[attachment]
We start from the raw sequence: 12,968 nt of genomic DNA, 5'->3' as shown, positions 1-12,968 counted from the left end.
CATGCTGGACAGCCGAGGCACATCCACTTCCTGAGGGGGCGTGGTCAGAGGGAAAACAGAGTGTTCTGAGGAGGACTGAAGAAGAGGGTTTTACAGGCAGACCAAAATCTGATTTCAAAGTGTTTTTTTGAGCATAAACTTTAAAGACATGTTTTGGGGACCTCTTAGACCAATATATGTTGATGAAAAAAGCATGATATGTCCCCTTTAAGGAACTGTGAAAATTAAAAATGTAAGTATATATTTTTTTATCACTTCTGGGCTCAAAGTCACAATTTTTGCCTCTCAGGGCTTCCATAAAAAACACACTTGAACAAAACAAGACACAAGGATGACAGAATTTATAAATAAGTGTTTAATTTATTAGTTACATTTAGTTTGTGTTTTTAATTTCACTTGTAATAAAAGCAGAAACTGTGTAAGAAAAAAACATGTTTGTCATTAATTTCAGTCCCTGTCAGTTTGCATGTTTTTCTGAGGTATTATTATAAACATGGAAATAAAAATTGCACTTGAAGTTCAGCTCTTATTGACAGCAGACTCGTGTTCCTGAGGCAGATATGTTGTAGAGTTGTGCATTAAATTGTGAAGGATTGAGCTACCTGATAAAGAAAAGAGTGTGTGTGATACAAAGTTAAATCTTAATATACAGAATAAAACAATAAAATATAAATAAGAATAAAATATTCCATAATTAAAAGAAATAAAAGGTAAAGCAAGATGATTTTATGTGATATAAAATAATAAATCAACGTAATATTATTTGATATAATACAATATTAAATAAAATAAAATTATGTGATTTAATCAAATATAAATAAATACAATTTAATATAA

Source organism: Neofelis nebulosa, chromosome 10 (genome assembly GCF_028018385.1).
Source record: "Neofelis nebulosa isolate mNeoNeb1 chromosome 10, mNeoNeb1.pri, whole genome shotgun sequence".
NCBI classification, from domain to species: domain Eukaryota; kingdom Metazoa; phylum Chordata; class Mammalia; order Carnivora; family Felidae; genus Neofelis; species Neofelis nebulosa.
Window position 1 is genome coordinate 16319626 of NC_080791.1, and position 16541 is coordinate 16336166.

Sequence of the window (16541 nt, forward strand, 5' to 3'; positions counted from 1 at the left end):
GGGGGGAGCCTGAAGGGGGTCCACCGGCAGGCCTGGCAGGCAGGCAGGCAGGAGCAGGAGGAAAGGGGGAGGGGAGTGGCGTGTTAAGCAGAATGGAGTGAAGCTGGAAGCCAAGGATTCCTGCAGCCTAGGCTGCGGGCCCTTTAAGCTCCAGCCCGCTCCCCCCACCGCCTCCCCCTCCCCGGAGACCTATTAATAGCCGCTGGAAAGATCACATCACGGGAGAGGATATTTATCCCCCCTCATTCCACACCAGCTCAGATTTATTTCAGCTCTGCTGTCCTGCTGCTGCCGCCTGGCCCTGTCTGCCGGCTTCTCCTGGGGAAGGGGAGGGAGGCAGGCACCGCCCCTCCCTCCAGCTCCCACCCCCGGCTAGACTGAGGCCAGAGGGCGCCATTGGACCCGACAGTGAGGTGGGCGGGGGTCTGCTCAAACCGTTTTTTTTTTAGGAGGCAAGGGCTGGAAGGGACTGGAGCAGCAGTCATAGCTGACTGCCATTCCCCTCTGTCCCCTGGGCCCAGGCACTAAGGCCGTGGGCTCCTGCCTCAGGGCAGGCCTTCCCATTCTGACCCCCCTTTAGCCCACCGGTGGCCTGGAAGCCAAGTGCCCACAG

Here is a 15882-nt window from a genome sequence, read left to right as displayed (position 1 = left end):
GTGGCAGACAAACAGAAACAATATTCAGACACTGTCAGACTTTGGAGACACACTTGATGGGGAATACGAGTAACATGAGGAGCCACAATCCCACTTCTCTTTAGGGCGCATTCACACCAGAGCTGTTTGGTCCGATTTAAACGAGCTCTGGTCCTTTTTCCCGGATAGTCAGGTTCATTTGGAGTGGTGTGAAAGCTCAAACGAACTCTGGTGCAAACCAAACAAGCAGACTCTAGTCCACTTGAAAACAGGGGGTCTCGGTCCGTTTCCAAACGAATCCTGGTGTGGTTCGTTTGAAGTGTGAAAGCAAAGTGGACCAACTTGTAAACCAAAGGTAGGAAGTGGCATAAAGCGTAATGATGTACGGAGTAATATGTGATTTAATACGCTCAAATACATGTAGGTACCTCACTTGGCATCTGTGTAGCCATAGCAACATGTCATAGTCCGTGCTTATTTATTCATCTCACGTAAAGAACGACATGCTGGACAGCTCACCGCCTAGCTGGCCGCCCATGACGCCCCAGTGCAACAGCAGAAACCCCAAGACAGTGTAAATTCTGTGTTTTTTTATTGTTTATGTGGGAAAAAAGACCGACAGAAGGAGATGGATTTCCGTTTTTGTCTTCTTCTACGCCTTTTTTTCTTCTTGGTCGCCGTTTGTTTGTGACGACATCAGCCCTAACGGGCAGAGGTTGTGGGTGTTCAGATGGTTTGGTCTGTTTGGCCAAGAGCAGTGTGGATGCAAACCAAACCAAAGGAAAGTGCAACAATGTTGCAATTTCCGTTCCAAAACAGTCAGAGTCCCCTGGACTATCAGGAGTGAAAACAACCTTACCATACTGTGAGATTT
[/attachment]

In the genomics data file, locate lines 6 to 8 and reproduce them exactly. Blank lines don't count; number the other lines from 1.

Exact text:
Window position 1 is genome coordinate 16319626 of NC_080791.1, and position 16541 is coordinate 16336166.

Sequence of the window (16541 nt, forward strand, 5' to 3'; positions counted from 1 at the left end):
GGGGGGAGCCTGAAGGGGGTCCACCGGCAGGCCTGGCAGGCAGGCAGGCAGGAGCAGGAGGAAAGGGGGAGGGGAGTGGCGTGTTAAGCAGAATGGAGTGAAGCTGGAAGCCAAGGATTCCTGCAGCCTAGGCTGCGGGCCCTTTAAGCTCCAGCCCGCTCCCCCCACCGCCTCCCCCTCCCCGGAGACCTATTAATAGCCGCTGGAAAGATCACATCACGGGAGAGGATATTTATCCCCCCTCATTCCACACCAGCTCAGATTTATTTCAGCTCTGCTGTCCTGCTGCTGCCGCCTGGCCCTGTCTGCCGGCTTCTCCTGGGGAAGGGGAGGGAGGCAGGCACCGCCCCTCCCTCCAGCTCCCACCCCCGGCTAGACTGAGGCCAGAGGGCGCCATTGGACCCGACAGTGAGGTGGGCGGGGGTCTGCTCAAACCGTTTTTTTTTTAGGAGGCAAGGGCTGGAAGGGACTGGAGCAGCAGTCATAGCTGACTGCCATTCCCCTCTGTCCCCTGGGCCCAGGCACTAAGGCCGTGGGCTCCTGCCTCAGGGCAGGCCTTCCCATTCTGACCCCCCTTTAGCCCACCGGTGGCCTGGAAGCCAAGTGCCCACAG